The countdown had begun.

It was a peculiar feeling, knowing I had a month left. And I knew I couldn’t tell anyone – they said my time would be cut short then. With no way to warn the people about the impending apocalypse, I did my best to just enjoy the rest of my life for what it was.

It wasn’t easy. For the first week, I couldn’t sleep. I had panic attacks and almost told my friends. But after that paralyzing sensation went away, after I was done shaking like a leaf, I felt relief. I found that I could ignore my bills and leave my job. I suddenly had a whole reservoir of cash, because I didn’t need to save up anymore. For the following two weeks I lived a life of decadence, touring the world, sleeping in luxury hotels and enjoying the most exquisite entertainment.

And then there was one week left.

I felt a void. I felt emptier than my wallet was at that point. I realized this was the end, for real. Some people started talking, the news sometimes mentioned something about the end, but despite that, life seemed to be going as normal for them.

I had no idea what to do. I thought of visiting my parents or some old friends, but there didn’t seem to be any point to that. What can you talk about when there is no future to set your eyes on?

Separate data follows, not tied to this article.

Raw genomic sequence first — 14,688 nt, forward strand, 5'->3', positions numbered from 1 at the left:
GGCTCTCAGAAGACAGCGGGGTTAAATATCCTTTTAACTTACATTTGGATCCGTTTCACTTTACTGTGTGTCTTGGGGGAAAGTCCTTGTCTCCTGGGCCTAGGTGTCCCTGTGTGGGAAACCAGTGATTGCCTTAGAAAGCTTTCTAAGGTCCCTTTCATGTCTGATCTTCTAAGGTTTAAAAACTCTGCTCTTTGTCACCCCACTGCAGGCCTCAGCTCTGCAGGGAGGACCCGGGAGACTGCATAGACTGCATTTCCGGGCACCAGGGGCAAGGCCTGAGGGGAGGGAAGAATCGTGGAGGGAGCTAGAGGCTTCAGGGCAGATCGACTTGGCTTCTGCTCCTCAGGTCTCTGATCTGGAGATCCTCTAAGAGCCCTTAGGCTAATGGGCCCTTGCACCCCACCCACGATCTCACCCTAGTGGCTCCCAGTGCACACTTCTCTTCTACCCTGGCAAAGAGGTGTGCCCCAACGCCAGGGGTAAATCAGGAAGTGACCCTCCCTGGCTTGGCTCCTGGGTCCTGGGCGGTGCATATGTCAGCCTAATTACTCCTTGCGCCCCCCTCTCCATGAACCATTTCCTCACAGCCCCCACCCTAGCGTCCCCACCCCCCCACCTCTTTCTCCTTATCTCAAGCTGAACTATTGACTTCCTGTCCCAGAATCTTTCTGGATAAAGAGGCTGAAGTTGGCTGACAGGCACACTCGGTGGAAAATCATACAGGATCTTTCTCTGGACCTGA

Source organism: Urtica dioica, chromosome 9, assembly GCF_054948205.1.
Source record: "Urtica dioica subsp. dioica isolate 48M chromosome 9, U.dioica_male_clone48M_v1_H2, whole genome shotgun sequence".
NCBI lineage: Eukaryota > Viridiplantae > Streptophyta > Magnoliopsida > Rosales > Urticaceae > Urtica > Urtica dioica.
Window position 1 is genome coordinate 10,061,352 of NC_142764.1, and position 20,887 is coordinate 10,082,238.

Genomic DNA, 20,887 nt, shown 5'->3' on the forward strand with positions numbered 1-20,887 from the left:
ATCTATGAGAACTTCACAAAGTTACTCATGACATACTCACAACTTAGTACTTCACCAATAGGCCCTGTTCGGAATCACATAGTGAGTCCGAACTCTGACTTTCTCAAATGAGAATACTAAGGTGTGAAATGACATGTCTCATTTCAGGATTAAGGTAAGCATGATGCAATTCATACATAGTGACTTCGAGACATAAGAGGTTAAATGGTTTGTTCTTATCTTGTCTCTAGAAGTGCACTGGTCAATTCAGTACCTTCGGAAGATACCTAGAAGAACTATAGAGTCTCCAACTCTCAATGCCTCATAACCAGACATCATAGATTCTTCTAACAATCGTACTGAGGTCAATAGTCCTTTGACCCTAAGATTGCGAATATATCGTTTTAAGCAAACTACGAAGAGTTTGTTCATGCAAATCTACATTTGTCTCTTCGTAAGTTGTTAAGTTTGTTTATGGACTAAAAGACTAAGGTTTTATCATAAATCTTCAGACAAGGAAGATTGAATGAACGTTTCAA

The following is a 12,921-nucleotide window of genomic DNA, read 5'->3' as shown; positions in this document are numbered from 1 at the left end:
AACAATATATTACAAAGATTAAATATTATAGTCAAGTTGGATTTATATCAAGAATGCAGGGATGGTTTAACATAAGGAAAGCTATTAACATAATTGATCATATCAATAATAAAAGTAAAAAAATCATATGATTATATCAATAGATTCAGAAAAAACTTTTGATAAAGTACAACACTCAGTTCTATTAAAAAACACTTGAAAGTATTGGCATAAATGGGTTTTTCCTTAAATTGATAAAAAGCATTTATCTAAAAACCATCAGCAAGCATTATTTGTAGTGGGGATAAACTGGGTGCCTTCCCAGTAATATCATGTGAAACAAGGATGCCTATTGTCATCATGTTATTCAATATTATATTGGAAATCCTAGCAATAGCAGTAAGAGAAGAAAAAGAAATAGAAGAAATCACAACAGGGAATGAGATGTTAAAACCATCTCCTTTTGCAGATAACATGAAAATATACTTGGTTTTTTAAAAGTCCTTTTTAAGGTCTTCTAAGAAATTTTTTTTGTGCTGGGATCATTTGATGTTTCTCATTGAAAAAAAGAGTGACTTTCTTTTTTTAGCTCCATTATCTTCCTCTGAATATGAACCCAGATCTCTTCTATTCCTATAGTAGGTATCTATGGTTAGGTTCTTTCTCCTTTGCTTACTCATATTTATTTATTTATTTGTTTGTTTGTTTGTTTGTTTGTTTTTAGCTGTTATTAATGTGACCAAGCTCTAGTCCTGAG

So I got in my car, and drove away. I packed all the food I could take, though I still took too much, I think. One person won’t really it a lot in a week. I parked my car by a cliff where I had a clear view of the ocean, and I set up camp near the wood. For the next few days, I lived my life in silence, accompanied by little more than the sound of the ocean, the rustling leaves, and the hints of the presence of wild animals.

On the last day, I did nothing. I sat at the edge of the cliff, watching the sun make its descent into the water. The sky looked bloodied, redder and redder the deeper the sun goes. As the stars twinkled into existence one by one, I took a deep breath and took in the view one last time. I knew that was the very image I wanted to preserve forever. Hoping that even after death I could still see it.

I closed my eyes and I still saw them. And everything was quiet.

Sunday, August 2, 2015

Into the Woods

I don’t know if it was days or weeks that passed since the power went out. At first, people thought it was a regular power outage. Everyone just lit candles and let out tiny sighs to express the inconvenience, but then they just went to bed, expecting everything to be back to normal the next morning.